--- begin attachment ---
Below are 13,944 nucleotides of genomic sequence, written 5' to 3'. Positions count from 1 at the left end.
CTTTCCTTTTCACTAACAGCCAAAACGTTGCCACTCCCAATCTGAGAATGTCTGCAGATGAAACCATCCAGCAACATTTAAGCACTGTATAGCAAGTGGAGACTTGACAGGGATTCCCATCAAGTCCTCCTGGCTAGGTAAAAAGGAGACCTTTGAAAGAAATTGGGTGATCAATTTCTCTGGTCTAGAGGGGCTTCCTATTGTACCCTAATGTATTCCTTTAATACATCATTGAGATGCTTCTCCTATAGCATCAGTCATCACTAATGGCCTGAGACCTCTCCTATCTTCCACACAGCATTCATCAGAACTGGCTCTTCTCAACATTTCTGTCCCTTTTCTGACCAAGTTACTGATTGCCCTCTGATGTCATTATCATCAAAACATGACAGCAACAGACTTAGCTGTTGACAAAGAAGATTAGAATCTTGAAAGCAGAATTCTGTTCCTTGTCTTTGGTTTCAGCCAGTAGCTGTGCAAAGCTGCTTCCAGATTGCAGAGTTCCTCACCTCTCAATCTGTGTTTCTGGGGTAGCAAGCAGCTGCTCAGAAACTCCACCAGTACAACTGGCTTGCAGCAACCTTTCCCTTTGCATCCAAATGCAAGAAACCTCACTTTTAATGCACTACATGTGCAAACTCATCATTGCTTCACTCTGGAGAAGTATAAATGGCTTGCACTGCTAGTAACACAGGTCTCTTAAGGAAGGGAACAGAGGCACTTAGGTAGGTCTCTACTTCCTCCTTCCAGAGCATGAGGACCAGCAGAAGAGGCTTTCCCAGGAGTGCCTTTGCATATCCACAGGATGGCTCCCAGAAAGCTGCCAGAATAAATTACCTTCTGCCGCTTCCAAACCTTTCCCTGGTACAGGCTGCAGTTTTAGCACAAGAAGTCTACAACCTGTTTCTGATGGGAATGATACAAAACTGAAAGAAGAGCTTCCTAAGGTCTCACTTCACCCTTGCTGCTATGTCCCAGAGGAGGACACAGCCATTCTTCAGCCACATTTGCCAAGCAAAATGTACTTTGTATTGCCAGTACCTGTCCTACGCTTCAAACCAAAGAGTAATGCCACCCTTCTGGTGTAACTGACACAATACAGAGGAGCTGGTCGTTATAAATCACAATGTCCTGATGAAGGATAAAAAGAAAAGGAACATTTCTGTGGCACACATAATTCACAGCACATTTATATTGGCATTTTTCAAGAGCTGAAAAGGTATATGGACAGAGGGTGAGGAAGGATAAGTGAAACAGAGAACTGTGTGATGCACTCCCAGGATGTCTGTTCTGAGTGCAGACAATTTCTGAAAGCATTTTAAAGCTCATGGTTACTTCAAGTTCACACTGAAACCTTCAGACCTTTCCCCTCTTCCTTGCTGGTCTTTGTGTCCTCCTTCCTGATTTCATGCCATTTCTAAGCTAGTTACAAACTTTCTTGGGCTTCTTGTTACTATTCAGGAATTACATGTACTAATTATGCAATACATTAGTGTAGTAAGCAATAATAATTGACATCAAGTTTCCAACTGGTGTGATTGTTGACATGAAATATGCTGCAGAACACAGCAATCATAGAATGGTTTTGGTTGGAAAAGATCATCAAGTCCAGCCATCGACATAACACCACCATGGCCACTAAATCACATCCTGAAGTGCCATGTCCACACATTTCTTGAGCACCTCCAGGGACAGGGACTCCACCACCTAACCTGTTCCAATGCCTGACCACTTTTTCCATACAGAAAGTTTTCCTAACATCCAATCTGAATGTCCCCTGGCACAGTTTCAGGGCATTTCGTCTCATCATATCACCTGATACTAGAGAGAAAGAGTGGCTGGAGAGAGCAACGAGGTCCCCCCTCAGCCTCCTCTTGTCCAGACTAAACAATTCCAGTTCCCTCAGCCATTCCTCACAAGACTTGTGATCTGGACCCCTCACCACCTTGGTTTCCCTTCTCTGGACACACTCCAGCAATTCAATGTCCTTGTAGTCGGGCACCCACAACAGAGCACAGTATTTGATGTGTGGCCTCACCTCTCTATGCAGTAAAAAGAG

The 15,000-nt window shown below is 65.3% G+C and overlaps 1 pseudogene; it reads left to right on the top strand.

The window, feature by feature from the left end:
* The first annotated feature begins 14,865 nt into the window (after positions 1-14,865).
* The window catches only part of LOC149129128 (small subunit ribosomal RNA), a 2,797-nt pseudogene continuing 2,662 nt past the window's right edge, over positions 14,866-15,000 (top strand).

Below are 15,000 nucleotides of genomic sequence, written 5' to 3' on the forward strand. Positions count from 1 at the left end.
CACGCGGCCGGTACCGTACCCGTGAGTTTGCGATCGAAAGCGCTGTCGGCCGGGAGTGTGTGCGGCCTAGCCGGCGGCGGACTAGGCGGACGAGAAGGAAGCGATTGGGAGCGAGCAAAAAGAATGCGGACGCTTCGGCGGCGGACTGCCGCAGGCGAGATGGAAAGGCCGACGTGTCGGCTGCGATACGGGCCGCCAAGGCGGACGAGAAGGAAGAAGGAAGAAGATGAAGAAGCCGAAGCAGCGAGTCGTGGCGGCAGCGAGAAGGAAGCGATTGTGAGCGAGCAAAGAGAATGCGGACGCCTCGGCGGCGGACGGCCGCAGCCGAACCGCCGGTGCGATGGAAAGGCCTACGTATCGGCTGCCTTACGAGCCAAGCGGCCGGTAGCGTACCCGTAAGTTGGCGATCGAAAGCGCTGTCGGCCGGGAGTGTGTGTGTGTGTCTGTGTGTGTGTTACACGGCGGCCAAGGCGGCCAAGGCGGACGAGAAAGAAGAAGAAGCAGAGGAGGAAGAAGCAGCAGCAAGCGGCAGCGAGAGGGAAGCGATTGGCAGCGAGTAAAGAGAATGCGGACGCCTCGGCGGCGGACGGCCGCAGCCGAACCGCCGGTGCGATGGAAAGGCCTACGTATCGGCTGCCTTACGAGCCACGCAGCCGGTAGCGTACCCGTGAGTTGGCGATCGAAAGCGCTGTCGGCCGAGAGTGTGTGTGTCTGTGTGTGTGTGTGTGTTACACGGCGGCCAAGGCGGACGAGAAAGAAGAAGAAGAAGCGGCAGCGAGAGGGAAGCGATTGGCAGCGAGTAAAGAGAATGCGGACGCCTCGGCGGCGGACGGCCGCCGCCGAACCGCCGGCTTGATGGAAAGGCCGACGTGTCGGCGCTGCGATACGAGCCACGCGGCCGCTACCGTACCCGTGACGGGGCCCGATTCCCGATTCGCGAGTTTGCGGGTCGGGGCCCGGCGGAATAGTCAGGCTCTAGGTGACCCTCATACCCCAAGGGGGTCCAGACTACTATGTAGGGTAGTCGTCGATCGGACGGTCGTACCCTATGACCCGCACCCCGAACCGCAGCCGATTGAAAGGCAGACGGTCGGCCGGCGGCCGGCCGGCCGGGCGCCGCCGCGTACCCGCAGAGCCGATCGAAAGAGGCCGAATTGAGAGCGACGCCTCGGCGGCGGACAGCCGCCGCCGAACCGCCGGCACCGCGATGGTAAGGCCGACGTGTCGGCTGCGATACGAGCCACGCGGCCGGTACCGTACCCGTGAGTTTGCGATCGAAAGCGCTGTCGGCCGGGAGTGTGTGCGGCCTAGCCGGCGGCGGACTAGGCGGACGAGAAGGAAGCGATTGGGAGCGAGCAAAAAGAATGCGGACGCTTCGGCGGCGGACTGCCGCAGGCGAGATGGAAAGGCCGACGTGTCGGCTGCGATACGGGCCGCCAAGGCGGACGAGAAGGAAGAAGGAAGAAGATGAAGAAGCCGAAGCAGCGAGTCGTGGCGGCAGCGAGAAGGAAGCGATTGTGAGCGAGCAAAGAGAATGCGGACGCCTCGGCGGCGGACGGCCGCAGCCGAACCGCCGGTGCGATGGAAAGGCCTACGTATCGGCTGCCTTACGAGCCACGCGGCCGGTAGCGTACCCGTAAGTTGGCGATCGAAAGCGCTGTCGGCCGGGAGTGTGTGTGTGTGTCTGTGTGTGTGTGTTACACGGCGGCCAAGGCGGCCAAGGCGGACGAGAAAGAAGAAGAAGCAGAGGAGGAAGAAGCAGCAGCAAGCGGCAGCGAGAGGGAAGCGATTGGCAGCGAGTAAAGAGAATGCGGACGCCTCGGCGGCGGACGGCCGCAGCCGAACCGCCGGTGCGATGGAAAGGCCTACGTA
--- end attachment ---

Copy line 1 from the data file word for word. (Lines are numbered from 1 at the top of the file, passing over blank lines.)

Below are 13,944 nucleotides of genomic sequence, written 5' to 3'. Positions count from 1 at the left end.